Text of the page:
Stand Up For Reason Campaign
We Are Not Witches!
Every year, Thousands of vulnerable children and elders are attacked and driven out of their homes or killed each year by family and neighbors who have been told they are "witches".
By Charles Topher - Church and State (website challenging religious privilege in public life)
Bishop Robert Cunningham of the diocese of Syracuse, NY doesn't think priests should take all of the blame for decades, if not centuries, of sexual abuse against young boys. According to Cunningham, the "age of reason" in the Catholic church is seven, so those boys are culpable for their actions.
The shocking statement came during testimony that was recently released from a deposition for a federal lawsuit. Charles Bailey, a survivor of a priest's abuse, asked then-Bishop James Moynihan whether the church held children victims partly responsible for sexual abuse from priests . "(Bishop) Moynihan said that right to my face – 'The age of reason is 7, so if you're at least 7 you're culpable for your actions.' That kind of floored me," said Bailey.
Obviously, the sentiment isn't something one Bishop believes, but a broader excuse used to cover for the guilt of sexual predators.
By Stephen D. Mumford, DrPH
This article is published in Church and State, website which challenging religious privilege in public life:
Many Americans are victims of the illusion, carefully crafted, that the Catholic bishops have no significant influence on American presidents. No doubt the degree of influence differs from one president to the next. But they all feel and respond to this influence.
The National Catholic Reporter, a major national Catholic weekly newspaper, published a most revealing report in its December 29, 1989 issue. Doug Wead, special assistant to President Bush, was interviewed and quoted as saying: "He [President Bush] has been more sensitive and more accessible to the needs of the Catholic Church than any president I know of in American history."
Wead indicated he felt that Bush's relationship with the American Catholic leadership was much closer than Reagan's had been: "We want the Church to feel loved and wanted, and we want them to have input." This relationship was maintained through five U.S. cardinals: Bernard Law, Joseph Bernardin, Edmund Szoka, John O'Connor, and James Hickey.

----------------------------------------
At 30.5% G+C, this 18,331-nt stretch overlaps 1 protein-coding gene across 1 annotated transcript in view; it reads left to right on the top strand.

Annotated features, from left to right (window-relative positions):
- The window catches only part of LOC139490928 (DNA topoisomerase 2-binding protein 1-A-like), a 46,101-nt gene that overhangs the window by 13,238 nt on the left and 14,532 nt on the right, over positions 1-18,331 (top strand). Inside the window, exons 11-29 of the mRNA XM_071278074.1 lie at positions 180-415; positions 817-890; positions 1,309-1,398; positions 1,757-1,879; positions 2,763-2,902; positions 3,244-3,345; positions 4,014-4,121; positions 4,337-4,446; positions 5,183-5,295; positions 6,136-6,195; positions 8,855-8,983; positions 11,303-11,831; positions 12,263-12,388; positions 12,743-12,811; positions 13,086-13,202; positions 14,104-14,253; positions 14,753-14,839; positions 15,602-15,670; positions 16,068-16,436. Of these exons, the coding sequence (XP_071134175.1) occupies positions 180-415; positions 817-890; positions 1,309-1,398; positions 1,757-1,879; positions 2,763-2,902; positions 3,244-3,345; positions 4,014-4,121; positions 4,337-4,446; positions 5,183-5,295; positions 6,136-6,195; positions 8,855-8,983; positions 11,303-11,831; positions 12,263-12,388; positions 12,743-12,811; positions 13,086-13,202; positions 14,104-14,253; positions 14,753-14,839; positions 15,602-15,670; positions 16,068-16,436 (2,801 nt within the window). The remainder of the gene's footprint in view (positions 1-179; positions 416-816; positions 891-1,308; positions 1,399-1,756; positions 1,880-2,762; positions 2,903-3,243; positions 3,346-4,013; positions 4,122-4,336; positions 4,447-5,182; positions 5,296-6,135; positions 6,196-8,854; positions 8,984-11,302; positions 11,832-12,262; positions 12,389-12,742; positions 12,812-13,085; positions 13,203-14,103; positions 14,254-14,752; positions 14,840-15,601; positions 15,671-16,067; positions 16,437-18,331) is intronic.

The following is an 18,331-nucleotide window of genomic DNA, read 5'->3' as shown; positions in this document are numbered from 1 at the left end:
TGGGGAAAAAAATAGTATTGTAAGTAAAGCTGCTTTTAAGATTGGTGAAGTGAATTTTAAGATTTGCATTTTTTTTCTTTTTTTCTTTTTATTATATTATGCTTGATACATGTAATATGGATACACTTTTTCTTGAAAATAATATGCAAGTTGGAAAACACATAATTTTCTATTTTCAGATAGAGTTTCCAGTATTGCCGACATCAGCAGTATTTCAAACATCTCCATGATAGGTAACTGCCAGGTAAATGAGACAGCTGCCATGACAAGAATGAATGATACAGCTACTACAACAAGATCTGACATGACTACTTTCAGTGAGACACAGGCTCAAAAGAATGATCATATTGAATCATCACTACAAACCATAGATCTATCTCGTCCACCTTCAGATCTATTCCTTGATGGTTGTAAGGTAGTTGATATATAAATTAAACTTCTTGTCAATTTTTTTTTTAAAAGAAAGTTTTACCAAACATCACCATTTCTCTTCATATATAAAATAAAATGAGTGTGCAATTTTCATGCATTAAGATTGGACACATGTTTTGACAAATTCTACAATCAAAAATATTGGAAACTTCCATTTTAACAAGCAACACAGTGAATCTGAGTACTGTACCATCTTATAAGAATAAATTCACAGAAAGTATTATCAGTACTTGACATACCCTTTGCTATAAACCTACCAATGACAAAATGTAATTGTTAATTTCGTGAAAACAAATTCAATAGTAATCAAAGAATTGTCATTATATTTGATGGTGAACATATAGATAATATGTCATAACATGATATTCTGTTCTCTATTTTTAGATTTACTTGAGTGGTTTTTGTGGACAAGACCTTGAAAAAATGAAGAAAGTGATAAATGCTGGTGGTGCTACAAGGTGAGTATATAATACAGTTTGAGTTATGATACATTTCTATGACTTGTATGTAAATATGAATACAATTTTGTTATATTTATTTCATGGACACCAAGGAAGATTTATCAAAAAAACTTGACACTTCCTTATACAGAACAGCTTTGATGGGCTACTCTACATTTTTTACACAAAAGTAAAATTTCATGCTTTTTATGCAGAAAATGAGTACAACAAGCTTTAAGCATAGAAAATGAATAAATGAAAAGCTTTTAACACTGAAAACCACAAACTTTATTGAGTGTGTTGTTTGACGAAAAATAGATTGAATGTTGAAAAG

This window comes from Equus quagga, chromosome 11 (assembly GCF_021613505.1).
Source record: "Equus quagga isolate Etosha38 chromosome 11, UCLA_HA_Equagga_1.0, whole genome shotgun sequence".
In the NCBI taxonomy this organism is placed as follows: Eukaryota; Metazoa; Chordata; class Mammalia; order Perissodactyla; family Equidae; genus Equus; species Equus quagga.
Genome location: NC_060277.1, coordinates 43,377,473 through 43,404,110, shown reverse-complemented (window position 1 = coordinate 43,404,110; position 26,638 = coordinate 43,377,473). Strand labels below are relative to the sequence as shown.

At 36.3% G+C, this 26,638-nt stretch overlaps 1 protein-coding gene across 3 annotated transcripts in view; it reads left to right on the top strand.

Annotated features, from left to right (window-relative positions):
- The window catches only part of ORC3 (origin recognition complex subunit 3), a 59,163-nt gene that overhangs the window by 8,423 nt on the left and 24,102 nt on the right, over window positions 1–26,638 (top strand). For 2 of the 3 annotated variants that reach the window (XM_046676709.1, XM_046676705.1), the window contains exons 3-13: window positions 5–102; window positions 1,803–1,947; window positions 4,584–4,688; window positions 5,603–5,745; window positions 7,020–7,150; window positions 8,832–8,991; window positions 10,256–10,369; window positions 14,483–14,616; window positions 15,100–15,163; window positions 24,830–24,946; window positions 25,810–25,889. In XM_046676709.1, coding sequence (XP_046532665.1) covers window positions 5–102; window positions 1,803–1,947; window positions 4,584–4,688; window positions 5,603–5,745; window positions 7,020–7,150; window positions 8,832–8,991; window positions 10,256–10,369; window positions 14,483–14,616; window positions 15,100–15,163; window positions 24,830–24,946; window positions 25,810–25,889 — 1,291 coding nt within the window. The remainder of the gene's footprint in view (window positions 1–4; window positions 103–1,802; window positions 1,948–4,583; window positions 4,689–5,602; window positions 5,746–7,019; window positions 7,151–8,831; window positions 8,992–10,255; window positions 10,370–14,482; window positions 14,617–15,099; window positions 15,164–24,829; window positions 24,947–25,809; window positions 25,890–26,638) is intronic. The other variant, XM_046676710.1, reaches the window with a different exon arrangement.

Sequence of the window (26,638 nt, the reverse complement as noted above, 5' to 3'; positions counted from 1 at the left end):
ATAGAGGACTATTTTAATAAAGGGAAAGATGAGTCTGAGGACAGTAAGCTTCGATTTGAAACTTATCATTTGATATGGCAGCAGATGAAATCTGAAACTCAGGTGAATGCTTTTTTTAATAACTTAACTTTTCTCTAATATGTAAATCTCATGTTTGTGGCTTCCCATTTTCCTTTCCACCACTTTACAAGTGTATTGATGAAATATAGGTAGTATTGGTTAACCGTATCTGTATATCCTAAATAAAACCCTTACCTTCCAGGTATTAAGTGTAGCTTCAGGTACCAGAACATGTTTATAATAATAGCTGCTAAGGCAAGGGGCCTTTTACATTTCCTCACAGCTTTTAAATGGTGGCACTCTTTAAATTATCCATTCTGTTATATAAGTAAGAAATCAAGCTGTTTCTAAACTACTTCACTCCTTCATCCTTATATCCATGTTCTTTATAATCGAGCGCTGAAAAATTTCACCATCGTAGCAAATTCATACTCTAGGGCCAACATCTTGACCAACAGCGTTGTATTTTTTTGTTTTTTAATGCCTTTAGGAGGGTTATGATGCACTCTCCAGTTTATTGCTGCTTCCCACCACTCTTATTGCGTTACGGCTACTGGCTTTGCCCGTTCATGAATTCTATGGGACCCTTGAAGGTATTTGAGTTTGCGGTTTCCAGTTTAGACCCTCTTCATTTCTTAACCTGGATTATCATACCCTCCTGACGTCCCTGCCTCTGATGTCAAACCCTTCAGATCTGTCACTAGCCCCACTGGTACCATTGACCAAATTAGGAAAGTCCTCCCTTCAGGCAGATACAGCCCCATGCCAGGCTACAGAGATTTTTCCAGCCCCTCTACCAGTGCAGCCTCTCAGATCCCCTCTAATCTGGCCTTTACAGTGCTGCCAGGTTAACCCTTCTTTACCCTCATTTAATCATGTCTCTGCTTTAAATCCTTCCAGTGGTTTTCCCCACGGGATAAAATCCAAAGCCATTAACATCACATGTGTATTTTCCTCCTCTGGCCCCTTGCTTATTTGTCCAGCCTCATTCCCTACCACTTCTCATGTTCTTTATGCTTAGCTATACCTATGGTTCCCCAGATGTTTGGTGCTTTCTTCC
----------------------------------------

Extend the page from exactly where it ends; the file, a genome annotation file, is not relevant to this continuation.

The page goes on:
By Will Carless
TowleRoad — The Catholic Church has allowed priests accused of sexually abusing children in the United States and Europe to relocate to poor parishes in South America, a yearlong GlobalPost investigation has found.
Reporters confronted five accused priests in as many countries: Paraguay, Ecuador, Colombia, Brazil and Peru. One priest who relocated to a poor parish in Peru admitted on camera to molesting a 13-year-old boy while working in the Jackson, Mississippi diocese. Another is currently under investigation in Brazil after allegations arose that he abused disadvantaged children living in an orphanage he founded there.
All five were able to continue working as priests, despite criminal investigations or cash payouts to alleged victims. All enjoyed the privilege, respect and unfettered access to young people that comes with being clergy members.
The Daily Beast - Insights from neuroscience suggest that the brain tends to automatically accept rather than reject beliefs, oftentimes independent of how logical they might be.
If there is anything that global news has shown us in the past couple of years, it's that fundamentalism is on the rise and more pervasive than ever.
Fundamentalist beliefs have driven countless beheadings, bombings, and execution-style murders by terrorist groups like ISIS and al Qaeda in the last year alone. At a time when religious extremism is running rampant in large areas of the world, and steadily growing in virtually all others, finding effective ways to fight it at its core is in the interests of all free nations.
Although many complex causes of fanatical fundamentalism have been identified by a wide range of disciplines, a growing body of evidence from the field ofneuroscience suggests one major contributing factor: Brains generally accept beliefs because they have to work much harder to reject them as false.